Like, the fact that, if you offer me a choice between quality time spent chatting with, reading to, walking alongside, drawing for, or even just sitting next to my daughter, and pretty much anything else on offer, I’ll (mostly) choose the former. No question.
For me, those are the investments. And I’m 100% committed to certain small-but-important things. Manners. Sunblock. Veggies. Kindness to animals. Good books.
Picking my battles
My mom was different.
She created masterpiece school lunches. Helped with award-winning projects. Used a dictionary to write ‘I love you’ in Hebrew on a note that she put into my schoolbag on my 10th birthday (she speaks not one word of Hebrew). Organised the most unbelievable birthday parties. Wrapped schoolbooks like a professional with OCD.
On the other hand, she wasn’t a Library Mom, a Tuckshop Mom or a PTA Mom, and she set foot on my high school campus for the first time at my Matric valedictory evening. She was a single working mom, and she invested her time carefully.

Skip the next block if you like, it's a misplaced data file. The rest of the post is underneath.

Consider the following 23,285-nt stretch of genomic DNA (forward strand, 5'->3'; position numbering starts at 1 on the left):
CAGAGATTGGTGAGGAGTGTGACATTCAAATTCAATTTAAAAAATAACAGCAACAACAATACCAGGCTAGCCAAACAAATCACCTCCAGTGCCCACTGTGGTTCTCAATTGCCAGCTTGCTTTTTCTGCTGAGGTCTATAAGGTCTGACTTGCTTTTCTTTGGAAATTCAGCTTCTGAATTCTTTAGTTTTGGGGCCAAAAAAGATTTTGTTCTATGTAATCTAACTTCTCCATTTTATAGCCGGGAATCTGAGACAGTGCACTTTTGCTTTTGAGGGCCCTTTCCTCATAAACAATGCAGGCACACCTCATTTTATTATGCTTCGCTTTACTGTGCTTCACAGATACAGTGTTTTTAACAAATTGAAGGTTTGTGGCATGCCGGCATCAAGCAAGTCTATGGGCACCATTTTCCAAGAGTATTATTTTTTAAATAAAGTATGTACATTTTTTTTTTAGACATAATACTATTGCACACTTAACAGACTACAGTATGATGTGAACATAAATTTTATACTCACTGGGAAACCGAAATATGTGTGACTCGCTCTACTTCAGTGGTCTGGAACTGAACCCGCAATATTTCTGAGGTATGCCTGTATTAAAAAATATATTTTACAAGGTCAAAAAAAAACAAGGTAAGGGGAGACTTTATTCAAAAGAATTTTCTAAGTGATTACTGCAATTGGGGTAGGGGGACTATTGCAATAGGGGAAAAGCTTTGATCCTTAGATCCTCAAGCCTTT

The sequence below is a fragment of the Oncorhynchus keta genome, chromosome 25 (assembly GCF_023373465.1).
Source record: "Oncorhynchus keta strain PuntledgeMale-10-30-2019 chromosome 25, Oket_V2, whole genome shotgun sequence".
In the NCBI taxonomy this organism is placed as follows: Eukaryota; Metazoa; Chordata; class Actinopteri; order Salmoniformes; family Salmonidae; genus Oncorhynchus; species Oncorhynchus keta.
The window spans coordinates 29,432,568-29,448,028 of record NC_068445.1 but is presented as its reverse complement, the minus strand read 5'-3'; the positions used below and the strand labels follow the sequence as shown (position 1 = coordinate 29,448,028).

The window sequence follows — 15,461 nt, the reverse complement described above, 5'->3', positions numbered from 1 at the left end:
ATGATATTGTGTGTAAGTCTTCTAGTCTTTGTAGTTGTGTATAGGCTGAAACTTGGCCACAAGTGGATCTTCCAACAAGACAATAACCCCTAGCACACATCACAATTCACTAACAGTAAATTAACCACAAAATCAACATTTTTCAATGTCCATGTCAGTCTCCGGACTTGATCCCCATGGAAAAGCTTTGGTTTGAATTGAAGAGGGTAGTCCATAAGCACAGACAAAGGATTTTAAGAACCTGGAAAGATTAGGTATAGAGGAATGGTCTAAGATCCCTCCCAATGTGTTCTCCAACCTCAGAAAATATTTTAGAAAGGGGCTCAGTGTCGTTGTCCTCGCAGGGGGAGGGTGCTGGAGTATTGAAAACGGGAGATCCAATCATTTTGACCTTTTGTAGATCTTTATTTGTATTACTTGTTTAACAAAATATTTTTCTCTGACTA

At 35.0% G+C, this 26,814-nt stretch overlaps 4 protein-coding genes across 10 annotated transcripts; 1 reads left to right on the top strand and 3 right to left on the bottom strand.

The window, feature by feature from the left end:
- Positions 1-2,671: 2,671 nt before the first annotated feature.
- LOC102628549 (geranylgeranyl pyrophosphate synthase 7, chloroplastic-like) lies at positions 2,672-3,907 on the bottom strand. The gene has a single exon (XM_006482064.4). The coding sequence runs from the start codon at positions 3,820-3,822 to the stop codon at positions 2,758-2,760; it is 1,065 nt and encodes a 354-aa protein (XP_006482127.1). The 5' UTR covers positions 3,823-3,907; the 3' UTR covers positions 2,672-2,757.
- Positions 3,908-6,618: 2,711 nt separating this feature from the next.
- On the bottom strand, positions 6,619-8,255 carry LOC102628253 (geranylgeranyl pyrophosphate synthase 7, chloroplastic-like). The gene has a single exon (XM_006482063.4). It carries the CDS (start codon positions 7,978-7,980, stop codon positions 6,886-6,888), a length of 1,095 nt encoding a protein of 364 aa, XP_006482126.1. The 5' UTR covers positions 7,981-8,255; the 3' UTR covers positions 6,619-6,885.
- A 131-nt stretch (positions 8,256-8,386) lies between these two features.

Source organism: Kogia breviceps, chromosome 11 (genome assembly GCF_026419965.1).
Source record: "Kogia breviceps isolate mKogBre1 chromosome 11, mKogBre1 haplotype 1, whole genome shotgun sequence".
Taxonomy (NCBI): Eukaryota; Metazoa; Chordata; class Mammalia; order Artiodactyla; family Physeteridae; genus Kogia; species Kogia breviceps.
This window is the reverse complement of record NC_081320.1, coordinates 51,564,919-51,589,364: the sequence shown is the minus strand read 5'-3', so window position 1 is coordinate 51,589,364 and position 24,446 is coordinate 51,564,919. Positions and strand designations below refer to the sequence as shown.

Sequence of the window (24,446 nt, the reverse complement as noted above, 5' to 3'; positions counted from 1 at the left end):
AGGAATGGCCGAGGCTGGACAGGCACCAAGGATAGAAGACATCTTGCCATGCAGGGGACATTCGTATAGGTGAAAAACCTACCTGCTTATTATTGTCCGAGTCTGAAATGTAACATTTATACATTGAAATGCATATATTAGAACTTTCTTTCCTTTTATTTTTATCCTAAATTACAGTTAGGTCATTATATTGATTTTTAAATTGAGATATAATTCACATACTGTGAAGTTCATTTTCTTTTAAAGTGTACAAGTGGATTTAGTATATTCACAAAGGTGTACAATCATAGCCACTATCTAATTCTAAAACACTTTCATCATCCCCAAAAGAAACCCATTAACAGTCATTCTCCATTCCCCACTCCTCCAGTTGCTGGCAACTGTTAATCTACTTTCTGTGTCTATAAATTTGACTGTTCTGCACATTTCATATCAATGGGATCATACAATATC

So when I began my mothering journey, I decided I’d be like her in involvement, love and support, but like me (the pre-baby, self-ish, workaholic, grooming-obsessed me) in certain other ways, and that I’d do what works for me – and for us as a family.
Isn’t parenting hard enough, without trying to be a Stepford mom? What do you think? What makes you ‘perfect’ or ‘imperfect’? Out with it. (No judgies.)
by Fatima Kazee, fulltime mum to Imaad (7), Zayn(5) and Zahreen (3) and part-time wife to fisherman husband Aadil. She’s addicted to sneakers anything chocolatey and is an invaluable part of the Jozikids and Kznkids team.
Ok, so don’t start reading this article thinking I have an answer here, because I don’t. This is just something I’ve noticed with my own kids. That they seem to not fully appreciate what privileges they have compared to most other South African children.